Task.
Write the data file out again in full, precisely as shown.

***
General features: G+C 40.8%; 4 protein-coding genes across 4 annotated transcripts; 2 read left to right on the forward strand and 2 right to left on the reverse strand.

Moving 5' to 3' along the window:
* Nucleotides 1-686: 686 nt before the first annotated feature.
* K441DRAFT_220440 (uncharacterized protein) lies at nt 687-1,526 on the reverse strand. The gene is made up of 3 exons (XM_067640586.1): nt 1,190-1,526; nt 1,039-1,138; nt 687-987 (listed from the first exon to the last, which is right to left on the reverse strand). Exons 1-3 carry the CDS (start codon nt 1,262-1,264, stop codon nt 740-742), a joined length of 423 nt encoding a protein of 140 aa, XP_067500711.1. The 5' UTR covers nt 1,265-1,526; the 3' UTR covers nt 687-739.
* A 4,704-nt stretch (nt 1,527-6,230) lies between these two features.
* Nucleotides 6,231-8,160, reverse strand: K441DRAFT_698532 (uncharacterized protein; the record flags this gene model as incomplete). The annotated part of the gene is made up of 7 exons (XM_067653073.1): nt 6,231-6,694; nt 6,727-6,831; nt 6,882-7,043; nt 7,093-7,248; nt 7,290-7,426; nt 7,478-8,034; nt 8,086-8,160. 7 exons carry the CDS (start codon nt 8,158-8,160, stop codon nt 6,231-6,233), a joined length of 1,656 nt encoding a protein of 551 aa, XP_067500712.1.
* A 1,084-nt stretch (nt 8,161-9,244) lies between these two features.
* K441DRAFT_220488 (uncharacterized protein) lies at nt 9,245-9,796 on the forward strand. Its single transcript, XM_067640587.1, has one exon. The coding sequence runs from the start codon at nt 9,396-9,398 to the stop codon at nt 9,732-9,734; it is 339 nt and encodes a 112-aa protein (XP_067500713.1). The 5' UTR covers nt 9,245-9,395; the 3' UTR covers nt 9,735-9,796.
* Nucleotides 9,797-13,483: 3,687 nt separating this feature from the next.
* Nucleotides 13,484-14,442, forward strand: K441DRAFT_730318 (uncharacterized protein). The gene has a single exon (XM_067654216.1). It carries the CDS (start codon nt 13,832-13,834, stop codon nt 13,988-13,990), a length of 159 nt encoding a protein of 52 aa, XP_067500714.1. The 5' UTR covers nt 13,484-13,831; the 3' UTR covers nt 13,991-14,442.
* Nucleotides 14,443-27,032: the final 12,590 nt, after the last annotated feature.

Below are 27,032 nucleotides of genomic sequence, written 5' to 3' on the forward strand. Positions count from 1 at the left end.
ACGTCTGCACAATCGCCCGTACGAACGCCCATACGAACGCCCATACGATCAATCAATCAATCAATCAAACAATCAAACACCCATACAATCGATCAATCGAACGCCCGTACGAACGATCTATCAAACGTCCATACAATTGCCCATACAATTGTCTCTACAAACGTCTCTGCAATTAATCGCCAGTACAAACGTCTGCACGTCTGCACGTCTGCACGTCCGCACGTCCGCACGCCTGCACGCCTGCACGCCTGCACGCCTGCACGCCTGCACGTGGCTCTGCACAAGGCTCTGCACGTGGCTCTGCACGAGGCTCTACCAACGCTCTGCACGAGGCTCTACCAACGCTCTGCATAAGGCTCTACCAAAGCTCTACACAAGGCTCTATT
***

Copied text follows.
General features: G+C 40.8%; 4 protein-coding genes across 4 annotated transcripts; 2 read left to right on the forward strand and 2 right to left on the reverse strand.

Moving 5' to 3' along the window:
* Nucleotides 1-686: 686 nt before the first annotated feature.
* K441DRAFT_220440 (uncharacterized protein) lies at nt 687-1,526 on the reverse strand. The gene is made up of 3 exons (XM_067640586.1): nt 1,190-1,526; nt 1,039-1,138; nt 687-987 (listed from the first exon to the last, which is right to left on the reverse strand). Exons 1-3 carry the CDS (start codon nt 1,262-1,264, stop codon nt 740-742), a joined length of 423 nt encoding a protein of 140 aa, XP_067500711.1. The 5' UTR covers nt 1,265-1,526; the 3' UTR covers nt 687-739.
* A 4,704-nt stretch (nt 1,527-6,230) lies between these two features.
* Nucleotides 6,231-8,160, reverse strand: K441DRAFT_698532 (uncharacterized protein; the record flags this gene model as incomplete). The annotated part of the gene is made up of 7 exons (XM_067653073.1): nt 6,231-6,694; nt 6,727-6,831; nt 6,882-7,043; nt 7,093-7,248; nt 7,290-7,426; nt 7,478-8,034; nt 8,086-8,160. 7 exons carry the CDS (start codon nt 8,158-8,160, stop codon nt 6,231-6,233), a joined length of 1,656 nt encoding a protein of 551 aa, XP_067500712.1.
* A 1,084-nt stretch (nt 8,161-9,244) lies between these two features.
* K441DRAFT_220488 (uncharacterized protein) lies at nt 9,245-9,796 on the forward strand. Its single transcript, XM_067640587.1, has one exon. The coding sequence runs from the start codon at nt 9,396-9,398 to the stop codon at nt 9,732-9,734; it is 339 nt and encodes a 112-aa protein (XP_067500713.1). The 5' UTR covers nt 9,245-9,395; the 3' UTR covers nt 9,735-9,796.
* Nucleotides 9,797-13,483: 3,687 nt separating this feature from the next.
* Nucleotides 13,484-14,442, forward strand: K441DRAFT_730318 (uncharacterized protein). The gene has a single exon (XM_067654216.1). It carries the CDS (start codon nt 13,832-13,834, stop codon nt 13,988-13,990), a length of 159 nt encoding a protein of 52 aa, XP_067500714.1. The 5' UTR covers nt 13,484-13,831; the 3' UTR covers nt 13,991-14,442.
* Nucleotides 14,443-27,032: the final 12,590 nt, after the last annotated feature.

Below are 27,032 nucleotides of genomic sequence, written 5' to 3' on the forward strand. Positions count from 1 at the left end.
ACGTCTGCACAATCGCCCGTACGAACGCCCATACGAACGCCCATACGATCAATCAATCAATCAATCAAACAATCAAACACCCATACAATCGATCAATCGAACGCCCGTACGAACGATCTATCAAACGTCCATACAATTGCCCATACAATTGTCTCTACAAACGTCTCTGCAATTAATCGCCAGTACAAACGTCTGCACGTCTGCACGTCTGCACGTCCGCACGTCCGCACGCCTGCACGCCTGCACGCCTGCACGCCTGCACGCCTGCACGTGGCTCTGCACAAGGCTCTGCACGTGGCTCTGCACGAGGCTCTACCAACGCTCTGCACGAGGCTCTACCAACGCTCTGCATAAGGCTCTACCAAAGCTCTACACAAGGCTCTATT